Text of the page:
Another thing that guides my picks in this format is that I think removal is really at premium. Historically speaking I’ve always picked removal very highly so my decks most of the time ended up with a lot of removal. In this format my average is probably one – I have decks with simply no removal and sometimes even my Red/Black decks don’t have a lot. At Worlds I had a Black/Red deck that had one Heartstabber Mosquito and one Torch Slinger for removal and that was that and I pick removal over almost anything! The thing is that there just isn’t much removal in those sets and everyone picks them very highly which makes me pick them even higher. At this point I cannot see myself picking say Plated Geopede over any decent removal spell – Disfigure Burst Lightning Journey Hideous End et cetera. Also historically speaking my best performing decks in this format have generally had a significant number of removal spells with the creatures not really mattering as much (nor the speed in which they killed my opponent most of the time).

Still on the removal topic I think Sam Black put it perfectly in that we have to see what Worldwake can do for our Zendikar picks since Worldwake is always going to be the last set and it is that the magical toughness to avoid removal is no longer 3. Pretty much every removal spell in this set (Tomb Hex Urge to Feed Smother Nemesis Trap Searing Blaze Iona’s Judgment) kills three toughness creatures so you can no longer sit behind your Kor Skyfishers and Vampire Nighthawks. These are obviously still very good cards but they are not as good as they used to be so pick accordingly. At the same time you have fewer of those super aggressive cards like Lynx Geopede Tern since you have one less pack of Zendikar and no real replacement for them in Worldwake so this strategy gets worse. As much as I dislike Lynx if I’m playing two I’d rather have three and that scenario will happen less frequently now.

Now there are some Worldwake cards I’d like to talkabout because they performed better or worse than I expected:

Aether Tradewinds: This card is clearly decent but it ended up being much better than we expected. The fact that you can bounce any permanent means that if worst comes to worst you bounce one of your lands (which shouldn’t be a problem because “if worst comes to worst” is usually not early on) but there are plenty of times where you actually want to bounce something so much that you would end up using a bounce spell on one of your permanents and this bounces one of theirs as a bonus! Narrow Escape is playable and this card is just much better. It is also really good with Journey to Nowhere and the fact that it also bounces one of their guys means you can afford to hold your removal spells for a few turns because it will give you the tempo back when you hit 5 lands.

Permafrost Trap: When I see this I keep thinking of Blinding Beam but the truth is it is just not Blinding Beam. Even if we don’t count the ability to play both effects individually which admittedly is pretty minor there is the huge difference of not untapping every one of their creatures versus not untapping only the two that you targeted. It is not a bad card by any means but it is not as good as it looked like to me originally – it is just a little bit better than Whiplash Trap. Maybe the games I played with it were just awkward I don’t know.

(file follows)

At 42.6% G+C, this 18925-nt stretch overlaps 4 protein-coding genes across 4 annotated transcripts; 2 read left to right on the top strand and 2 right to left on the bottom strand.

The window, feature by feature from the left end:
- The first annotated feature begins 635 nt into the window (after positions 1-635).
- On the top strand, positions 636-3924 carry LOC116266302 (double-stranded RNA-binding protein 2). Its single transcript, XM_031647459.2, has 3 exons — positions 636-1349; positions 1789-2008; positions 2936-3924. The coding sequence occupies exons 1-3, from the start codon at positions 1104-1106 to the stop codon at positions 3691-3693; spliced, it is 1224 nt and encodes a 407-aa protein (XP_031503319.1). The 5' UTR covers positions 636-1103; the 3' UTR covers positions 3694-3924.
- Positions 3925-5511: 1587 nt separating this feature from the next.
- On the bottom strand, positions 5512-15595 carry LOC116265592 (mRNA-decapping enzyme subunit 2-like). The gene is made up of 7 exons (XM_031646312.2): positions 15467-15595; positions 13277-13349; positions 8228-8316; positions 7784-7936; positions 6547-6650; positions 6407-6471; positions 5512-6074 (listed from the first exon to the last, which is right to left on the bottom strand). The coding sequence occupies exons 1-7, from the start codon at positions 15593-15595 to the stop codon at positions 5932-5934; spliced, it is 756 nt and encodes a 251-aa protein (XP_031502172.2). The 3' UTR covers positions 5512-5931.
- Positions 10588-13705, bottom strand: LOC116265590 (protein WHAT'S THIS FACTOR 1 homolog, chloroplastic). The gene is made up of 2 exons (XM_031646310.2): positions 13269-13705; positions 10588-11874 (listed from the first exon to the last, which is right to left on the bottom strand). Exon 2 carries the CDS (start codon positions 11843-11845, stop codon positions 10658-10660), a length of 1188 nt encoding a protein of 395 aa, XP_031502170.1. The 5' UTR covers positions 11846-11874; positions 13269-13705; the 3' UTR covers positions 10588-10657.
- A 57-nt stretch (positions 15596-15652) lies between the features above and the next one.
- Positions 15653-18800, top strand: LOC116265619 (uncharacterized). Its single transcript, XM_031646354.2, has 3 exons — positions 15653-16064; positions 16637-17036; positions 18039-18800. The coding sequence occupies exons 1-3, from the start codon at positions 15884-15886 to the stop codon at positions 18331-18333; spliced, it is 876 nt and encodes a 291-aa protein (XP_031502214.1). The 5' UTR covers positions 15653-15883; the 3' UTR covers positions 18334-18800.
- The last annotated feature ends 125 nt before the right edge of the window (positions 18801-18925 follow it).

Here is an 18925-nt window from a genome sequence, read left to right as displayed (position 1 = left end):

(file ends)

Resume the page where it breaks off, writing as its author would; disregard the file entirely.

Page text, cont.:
Mysteries of the Deep: I like this card more than most people exactly because I don’t think the format is that fast. I like all the defensive guys much more than the aggressive guys (i.e. if my p1p1 is Steppe Lynx Kraken Hatchling and 13 unplayables I will pick the Hatchling) so this is exactly the kind of card I need. I also like the UG archetype a lot (though it has that problem of having no removal but not even my BR decks have removal so it’s almost the same). A problem I have with that deck is that I keep playing Grazing Gladeharts and Harrows and then just run out of things to do with my mana and this lets me keep up. It is especially good in the UG deck too because that deck can make use of both the spells and the lands that you draw it in the late game so three cards will really feel like three cards most of the time.

Abyssal Persecutor: I didn’t really get to play with or against this guy but we had an interesting discussion on how many removal/bounce spells you needed to play it in Limited and answers were generally pretty low with some people saying zero. My problem with zero is that there are a bunch of decks who simply can’t kill it even if they wanted to and what do you do if you face one of those? It might be that they also do not draw their way to kill it and then you just can’t put them into negative or they are never killing it and it looks somewhat suspicious when they are at 6 life and you don’t attack with your 6/6 for no reason. I would generally like 2 or more kill effects to play this guy but I can survive with one – it also helps if you have cards like Vines of the Vastwood so you can block and pump their guy to kill it – but I would just never play it with zero.

Vastwood Zendikon: This one is much better than I thought he would be – he is basically a Craw Wurm for 4G that enters the battlefield tapped and you can kick for G to untap and give haste (and at this point the comparison moves so much from the original that I wonder why I didn’t just say “it’s basically 4G enchant land makes it 6/4” – reminds me of the time Tempest had just been released and then a friend of mine talked about Diabolic Edict and the other asked “what does it do?” and he explained “oh it’s like Swords except it’s Black not White costs 2 not 1 it’s sacrifice not remove they choose and not you and they don’t gain life“). In any case it is a much better Craw Wurm and it hits for pretty hard out of nowhere – just the fact that this card exists at common will make people play differently I think.

The Multikicker guys: Those guys aren’t super impressive but they are pretty solid and fit the three-drop spot that was lacking in Zendikar. I mean any format where Mindless Null is playable and people actively pick it because they want to play it has to have an enormous deficiency of three-drops and those guys though not the most exciting are three-drops with two power and one ability not counting their ability to be bigger. They are good for both the times where you have to curve (or your opponent has curved and you need something with which to block) and the times you topdeck them and this makes them better than people think at the moment.

I think people should stop drafting these situational aggressive cards. The whole point of the Landfall mechanic is that you draw lands later on and they are useful for something but if that something is making your 0/1 a 2/3 on turn 10 it’s not really being useful because you should not be playing 0/1 guys or equipment that don’t do anything in the first place!

I hope you’ve enjoyed this article. Wish me luck at the GP!